"Never!" she screeched. There was no need to reply but it gave her courage. She needed courage. Already they had cut out her kidney and forcibly stuffed it into the mouth of the man opposite and she knew the savagery of the pain they could inflict. The fear never left her. The fear never left any of the miserable souls trapped down in the dungeons of the Otherworld.

Her head was held steady by a brace and all she could do was gasp and tremble. A mallet tapped against the butt of the skewer until the point touched the drum of her inner ear. The pain was so sharp, she sucked in her scream that rang silently within her head as the blinding flash of pain jolted her brain. They knew well what would cause the most suffering. Convulsions racked her body.

But she would hold out. Brid needed her. The helpless little child that she had taught so well, the girl who hid all her insecurities in a blanket of competence, who had worked so hard to reach that higher plain required of a high priestess, needed her desperately. She would not fail Brid.

Pain tore at her brain.

"Give in; let go and all will be peace. Love awaits you; bliss awaits you."


The skewer twisted. Pain raked through her entire body until, at last, the mercy of blackness drowned her mind. Though the verderers knew how to induce maximum pain whilst still keeping their charges conscious, Morrigwen’s mind-control was too strong for them. In her one hundred and fifteen years on earth, she had learnt to find that state of trance, that inner world beyond the flesh where her body could be separated from her inner soul. She retreated there now.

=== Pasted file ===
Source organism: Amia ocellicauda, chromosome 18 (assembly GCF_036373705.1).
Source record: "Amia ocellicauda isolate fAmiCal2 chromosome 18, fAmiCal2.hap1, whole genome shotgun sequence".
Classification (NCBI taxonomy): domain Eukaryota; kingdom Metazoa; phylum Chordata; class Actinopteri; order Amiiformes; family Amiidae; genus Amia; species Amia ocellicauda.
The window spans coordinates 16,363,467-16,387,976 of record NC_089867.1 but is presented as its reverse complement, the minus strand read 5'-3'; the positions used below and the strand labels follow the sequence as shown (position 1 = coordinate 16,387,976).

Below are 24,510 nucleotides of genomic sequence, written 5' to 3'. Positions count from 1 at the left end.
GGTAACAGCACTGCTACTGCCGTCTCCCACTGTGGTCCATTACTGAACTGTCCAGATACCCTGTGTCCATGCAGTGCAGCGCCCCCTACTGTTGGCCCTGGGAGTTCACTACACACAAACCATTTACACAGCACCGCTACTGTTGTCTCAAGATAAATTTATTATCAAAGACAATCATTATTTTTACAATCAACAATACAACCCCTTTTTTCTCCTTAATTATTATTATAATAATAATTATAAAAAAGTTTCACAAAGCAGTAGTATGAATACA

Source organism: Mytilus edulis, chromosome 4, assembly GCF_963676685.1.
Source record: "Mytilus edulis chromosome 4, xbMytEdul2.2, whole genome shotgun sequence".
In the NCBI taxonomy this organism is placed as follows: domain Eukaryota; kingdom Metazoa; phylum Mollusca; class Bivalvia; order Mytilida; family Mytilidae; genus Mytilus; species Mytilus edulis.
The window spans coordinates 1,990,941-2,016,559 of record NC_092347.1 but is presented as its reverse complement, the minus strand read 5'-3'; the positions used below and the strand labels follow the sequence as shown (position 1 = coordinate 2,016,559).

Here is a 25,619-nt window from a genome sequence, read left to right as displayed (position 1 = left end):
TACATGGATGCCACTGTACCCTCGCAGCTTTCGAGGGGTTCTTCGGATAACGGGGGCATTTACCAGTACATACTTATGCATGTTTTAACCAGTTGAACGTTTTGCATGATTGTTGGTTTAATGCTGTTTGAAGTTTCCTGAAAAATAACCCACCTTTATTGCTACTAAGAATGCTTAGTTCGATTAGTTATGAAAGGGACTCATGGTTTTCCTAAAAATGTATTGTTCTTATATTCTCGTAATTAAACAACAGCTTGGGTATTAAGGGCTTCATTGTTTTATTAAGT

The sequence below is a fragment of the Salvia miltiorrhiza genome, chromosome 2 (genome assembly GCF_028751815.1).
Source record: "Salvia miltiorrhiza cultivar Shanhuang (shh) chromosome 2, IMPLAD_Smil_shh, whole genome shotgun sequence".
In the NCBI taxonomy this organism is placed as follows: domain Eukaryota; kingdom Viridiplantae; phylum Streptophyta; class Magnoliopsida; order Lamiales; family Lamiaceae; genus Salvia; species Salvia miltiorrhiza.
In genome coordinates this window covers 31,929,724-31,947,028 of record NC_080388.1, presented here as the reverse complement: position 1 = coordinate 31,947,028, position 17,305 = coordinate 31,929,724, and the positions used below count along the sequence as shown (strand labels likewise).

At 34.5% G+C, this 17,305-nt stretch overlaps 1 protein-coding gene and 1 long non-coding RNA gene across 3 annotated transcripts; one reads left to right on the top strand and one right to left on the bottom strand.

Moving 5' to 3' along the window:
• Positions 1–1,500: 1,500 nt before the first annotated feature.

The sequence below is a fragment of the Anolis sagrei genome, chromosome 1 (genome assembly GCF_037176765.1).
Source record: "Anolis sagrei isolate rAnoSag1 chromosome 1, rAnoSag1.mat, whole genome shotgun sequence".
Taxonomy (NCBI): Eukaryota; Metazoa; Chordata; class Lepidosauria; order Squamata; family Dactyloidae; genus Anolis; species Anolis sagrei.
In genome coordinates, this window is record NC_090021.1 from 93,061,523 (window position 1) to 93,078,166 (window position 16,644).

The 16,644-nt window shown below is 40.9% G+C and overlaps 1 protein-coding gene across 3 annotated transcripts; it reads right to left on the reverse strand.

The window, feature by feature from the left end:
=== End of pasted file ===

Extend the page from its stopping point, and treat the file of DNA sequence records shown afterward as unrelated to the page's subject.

Much of the pain she had borne in such a manner and knew that those about her survived their tortures in similar ways, reaching for that inner strength that so bemused the verderers and was the reason why they would never fully dominate the human spirit.

She swam in blackness, a ribbon of light swirling and dancing in the void. All was thought, detached and abstract. There were more important things to her than being a part of the cycle. The full weight of consciousness that slid eternally round from life, death and rebirth was beyond all else more important than her own part in it - and those fools had found a way to distort the flow of life. So young, so earnest, so determined to do such good and win such acclaim. That was the thing, she mused, retreating deeper into that intensity of thought that found only inner consciousness and that sweet release from pain.

The Great Mother had been so right, she considered, to see that it was three women who represented her, spoke for Her on Earth. Men sought too much for glory. They were dangerous. The proof was all about her in the dungeons of Abalone. So few women yet so many men went against the circle of life. She knew it was not that the women were unable to bear the pain. Indeed not. Bearing pain was not a physical strength but a state of mind.

The skewer was withdrawn and colour flooded back to her mind. The yellow-eyed verderer’s attention had been snatched away. A sudden hush overlaid the fug of the chamber; even the wailing screams of defeated souls trailed off. A soul had entered; a new soul, someone of great importance.